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Posts Tagged ‘fossilicious’

…a daily picture of anatomy!

Welcome to Freezermas! In the dead of winter, the WIJF blog jumps down your internet to deliver mind-warming science, and images, and evolution! To celebrate Charles Darwin’s birthday (204th = tomorrow Feb 12, 2013), I’m bringing you one Anatomy Vignette each day this week (we’ll see if I can manage the weekend or not)! Let’s do this!

Stomach-Churning Rating: 2/10; just bones; one picture of them, and then a lot of discussion of muscle anatomy but no pictures of it.

Hutch02-Fig4

The above image comes from one of my old, somewhat obscure anatomy papers (link to pdf here), from 2003. It’s possibly the first figure I made, entirely by myself, that I’m sort of proud of. It doesn’t totally suck compared with some of my other attempts. I did the stippled line drawing on the left, and on the right is one of my first usages of a digital photo in a paper (digital cameras were finally up to the task around that time; I used my new Nikon Coolpix 900, if memory serves). It was a greatly improved figure over what I’d submitted for this paper originally, which was a rushed, half-baked manuscript for a SICB conference symposium on tendons. I’ll never forget one of the peer reviews of the manuscript, which said something like “the text of this paper is a joy to behold, but the figures are a horror.” They were right, and luckily the images in the paper I submitted changed a lot in revision. (I’m still embarrassed by the incident, though!)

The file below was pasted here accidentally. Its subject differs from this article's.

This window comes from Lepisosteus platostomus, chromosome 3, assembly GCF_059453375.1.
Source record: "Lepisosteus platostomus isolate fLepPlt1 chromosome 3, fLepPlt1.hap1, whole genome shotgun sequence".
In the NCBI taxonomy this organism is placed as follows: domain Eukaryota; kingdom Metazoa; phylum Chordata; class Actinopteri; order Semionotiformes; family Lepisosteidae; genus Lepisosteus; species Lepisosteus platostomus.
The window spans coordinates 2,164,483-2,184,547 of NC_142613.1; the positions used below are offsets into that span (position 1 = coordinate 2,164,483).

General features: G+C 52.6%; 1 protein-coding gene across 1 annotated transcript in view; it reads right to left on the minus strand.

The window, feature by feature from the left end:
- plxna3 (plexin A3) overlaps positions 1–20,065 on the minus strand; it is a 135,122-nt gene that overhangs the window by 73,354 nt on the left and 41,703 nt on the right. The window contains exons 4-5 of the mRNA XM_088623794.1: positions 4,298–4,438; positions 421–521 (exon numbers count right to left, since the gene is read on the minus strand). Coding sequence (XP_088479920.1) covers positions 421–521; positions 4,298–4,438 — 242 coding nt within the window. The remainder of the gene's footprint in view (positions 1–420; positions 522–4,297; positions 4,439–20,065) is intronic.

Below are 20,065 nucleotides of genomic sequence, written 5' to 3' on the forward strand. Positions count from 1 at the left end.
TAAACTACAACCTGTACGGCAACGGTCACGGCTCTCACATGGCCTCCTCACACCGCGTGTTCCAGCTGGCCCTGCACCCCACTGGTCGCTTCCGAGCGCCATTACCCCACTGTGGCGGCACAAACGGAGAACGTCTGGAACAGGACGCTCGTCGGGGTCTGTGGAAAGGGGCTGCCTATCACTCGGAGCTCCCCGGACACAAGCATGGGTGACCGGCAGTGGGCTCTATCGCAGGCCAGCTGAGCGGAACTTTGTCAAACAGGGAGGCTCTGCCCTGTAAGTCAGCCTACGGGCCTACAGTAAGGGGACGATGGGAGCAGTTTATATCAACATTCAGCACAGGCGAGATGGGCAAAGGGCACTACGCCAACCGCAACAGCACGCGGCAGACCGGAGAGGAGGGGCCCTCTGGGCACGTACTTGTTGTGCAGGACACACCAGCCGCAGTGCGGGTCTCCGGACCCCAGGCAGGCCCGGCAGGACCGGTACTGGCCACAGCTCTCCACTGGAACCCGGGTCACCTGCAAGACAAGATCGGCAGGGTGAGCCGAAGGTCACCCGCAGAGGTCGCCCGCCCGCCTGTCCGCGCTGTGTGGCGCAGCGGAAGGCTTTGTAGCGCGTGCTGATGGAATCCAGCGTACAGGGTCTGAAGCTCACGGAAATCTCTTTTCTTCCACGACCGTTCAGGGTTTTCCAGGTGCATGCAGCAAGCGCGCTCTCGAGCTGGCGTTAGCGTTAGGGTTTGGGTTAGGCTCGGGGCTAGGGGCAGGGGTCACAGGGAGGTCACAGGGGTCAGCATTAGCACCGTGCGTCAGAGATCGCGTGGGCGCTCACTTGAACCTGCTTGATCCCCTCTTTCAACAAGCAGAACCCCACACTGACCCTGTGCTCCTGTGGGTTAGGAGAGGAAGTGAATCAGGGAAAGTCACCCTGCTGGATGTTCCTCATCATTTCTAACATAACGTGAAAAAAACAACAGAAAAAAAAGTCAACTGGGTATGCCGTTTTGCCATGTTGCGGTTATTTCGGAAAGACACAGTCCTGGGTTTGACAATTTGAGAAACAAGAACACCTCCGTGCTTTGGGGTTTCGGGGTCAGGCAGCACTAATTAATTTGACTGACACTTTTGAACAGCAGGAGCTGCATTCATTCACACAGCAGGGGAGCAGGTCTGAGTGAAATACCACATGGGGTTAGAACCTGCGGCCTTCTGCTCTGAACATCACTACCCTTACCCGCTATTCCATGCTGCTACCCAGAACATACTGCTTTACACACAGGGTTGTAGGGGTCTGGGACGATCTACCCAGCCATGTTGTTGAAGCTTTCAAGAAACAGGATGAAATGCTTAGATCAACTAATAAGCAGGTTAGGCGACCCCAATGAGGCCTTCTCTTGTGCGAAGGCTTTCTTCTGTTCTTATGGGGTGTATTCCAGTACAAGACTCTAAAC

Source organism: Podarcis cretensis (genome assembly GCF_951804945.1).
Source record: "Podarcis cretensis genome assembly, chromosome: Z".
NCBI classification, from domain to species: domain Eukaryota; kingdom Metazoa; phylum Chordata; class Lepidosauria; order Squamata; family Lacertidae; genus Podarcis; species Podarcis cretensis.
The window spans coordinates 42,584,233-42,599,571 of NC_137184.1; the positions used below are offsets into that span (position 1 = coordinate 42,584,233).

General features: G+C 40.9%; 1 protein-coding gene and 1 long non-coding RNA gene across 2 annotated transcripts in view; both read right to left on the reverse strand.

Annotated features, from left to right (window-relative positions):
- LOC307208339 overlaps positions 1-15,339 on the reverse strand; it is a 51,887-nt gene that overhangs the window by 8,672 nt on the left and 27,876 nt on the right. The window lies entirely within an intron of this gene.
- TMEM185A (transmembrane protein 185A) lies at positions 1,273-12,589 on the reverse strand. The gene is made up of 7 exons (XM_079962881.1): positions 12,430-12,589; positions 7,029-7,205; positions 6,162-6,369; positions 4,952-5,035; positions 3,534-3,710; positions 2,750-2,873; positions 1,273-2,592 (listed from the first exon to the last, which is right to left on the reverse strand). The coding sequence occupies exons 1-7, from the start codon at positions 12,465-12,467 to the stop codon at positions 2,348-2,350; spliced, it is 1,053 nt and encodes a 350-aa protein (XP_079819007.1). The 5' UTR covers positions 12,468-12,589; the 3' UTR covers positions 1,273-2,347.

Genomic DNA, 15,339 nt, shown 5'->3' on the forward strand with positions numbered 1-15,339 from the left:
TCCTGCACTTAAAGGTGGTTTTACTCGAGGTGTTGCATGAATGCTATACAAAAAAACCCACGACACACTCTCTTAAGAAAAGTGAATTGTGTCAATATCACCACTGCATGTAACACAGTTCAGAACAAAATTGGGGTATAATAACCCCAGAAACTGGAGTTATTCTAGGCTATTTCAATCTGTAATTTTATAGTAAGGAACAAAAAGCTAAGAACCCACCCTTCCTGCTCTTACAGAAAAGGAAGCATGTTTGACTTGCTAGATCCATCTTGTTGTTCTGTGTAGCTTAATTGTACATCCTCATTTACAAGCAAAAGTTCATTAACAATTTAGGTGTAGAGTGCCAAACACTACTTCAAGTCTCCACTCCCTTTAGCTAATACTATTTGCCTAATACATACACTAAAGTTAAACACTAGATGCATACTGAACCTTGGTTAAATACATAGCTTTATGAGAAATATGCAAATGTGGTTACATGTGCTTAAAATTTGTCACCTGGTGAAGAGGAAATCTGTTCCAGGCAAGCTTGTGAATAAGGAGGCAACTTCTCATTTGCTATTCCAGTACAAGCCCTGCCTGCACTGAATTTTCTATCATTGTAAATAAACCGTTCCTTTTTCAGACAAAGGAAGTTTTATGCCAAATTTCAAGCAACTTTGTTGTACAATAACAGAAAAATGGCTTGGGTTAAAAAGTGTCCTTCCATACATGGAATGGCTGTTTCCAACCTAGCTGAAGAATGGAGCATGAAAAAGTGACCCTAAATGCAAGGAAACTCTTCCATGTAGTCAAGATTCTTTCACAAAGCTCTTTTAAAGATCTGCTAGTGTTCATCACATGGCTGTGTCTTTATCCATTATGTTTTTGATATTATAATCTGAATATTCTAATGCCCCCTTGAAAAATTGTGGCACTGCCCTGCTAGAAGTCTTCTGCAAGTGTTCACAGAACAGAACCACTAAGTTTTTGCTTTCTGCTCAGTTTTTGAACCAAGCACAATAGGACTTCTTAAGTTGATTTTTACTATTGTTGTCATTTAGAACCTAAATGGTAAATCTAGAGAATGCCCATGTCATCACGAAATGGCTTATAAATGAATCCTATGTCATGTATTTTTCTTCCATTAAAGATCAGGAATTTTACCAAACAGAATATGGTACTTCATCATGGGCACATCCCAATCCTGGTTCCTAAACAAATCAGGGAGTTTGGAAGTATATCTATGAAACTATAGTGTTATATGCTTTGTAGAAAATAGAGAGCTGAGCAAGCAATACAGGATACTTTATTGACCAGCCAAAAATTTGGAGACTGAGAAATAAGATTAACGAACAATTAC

Anyway, the picture is of  the lower hind limb of two theropod dinosaurs: (a,c) an adult Tyrannosaurus rex, and (b,d) a wild turkey (Meleagris) from my personal collections of dissected-then-skeletonized animals (this turkey became a biomechanical model in a 2004 paper of mine, too!).  In both cases we’re looking at a right hind limb; in (a) and (b) from a caudal/posterior/rear view, and in (c) and (d) from a lateral/side-on/profile view.